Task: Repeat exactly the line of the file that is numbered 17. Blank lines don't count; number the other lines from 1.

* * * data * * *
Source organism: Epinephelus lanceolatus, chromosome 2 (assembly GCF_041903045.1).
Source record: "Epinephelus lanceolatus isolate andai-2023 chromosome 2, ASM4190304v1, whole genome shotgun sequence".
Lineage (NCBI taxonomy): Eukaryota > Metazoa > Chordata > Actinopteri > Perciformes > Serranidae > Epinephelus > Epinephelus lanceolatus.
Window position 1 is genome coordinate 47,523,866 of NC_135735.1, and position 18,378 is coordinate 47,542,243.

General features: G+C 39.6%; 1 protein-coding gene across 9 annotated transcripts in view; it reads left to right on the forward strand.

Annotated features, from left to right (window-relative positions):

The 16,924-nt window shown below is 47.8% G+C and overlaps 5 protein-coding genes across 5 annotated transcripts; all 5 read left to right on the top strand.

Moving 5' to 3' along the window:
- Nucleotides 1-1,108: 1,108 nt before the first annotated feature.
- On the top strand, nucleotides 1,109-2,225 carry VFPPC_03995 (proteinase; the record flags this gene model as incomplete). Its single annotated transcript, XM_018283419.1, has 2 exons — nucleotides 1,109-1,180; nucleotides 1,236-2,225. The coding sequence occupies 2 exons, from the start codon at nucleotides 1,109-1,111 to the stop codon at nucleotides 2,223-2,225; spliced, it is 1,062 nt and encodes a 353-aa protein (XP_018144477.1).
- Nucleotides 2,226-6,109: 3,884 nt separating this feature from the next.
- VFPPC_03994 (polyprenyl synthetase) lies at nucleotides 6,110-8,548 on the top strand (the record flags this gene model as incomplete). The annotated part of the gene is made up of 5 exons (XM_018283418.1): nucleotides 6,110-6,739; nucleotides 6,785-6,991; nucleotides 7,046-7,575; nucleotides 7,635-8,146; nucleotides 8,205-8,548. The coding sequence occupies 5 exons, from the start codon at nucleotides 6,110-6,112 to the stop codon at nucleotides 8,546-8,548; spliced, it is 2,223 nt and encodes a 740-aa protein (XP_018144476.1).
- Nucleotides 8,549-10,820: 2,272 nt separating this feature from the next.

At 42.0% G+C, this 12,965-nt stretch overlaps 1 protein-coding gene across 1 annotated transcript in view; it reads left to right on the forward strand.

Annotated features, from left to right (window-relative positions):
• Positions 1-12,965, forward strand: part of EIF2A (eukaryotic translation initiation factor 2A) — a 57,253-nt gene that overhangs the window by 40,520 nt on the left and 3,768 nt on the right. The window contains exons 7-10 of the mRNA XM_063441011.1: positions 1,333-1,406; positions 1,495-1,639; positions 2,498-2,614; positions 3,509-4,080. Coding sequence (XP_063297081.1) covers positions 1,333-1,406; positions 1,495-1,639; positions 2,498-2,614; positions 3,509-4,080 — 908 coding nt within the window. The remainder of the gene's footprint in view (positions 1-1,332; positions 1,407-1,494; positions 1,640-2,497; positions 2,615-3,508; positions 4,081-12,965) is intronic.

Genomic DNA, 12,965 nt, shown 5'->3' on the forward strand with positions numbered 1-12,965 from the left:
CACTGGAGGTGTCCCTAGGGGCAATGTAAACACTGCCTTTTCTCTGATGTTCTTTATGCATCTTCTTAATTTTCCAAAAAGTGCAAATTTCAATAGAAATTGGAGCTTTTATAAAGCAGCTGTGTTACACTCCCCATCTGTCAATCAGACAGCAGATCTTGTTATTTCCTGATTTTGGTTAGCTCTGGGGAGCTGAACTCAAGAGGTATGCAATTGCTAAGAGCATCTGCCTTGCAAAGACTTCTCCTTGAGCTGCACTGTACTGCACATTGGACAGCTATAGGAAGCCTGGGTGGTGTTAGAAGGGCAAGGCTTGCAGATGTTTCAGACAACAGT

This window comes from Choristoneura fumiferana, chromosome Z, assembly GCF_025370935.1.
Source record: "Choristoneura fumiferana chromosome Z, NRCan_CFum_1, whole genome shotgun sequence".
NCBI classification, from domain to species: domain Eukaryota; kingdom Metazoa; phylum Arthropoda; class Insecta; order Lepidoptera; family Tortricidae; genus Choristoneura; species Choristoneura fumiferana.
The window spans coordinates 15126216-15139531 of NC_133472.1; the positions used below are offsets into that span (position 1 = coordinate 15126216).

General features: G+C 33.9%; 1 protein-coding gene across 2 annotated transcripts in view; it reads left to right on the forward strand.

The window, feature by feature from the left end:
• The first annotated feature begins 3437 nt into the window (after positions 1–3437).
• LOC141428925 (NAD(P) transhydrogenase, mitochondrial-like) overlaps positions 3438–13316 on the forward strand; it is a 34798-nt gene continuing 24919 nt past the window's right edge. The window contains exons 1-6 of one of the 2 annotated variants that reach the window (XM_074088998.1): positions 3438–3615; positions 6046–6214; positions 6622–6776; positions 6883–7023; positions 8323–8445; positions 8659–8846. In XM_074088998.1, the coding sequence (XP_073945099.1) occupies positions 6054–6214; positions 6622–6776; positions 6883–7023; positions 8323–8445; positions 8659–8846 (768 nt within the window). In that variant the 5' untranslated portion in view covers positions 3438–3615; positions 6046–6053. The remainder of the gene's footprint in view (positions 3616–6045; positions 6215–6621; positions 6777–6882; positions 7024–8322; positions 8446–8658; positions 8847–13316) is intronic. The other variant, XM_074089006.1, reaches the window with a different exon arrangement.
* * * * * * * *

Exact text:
Genomic DNA, 12,965 nt, shown 5'->3' on the forward strand with positions numbered 1-12,965 from the left: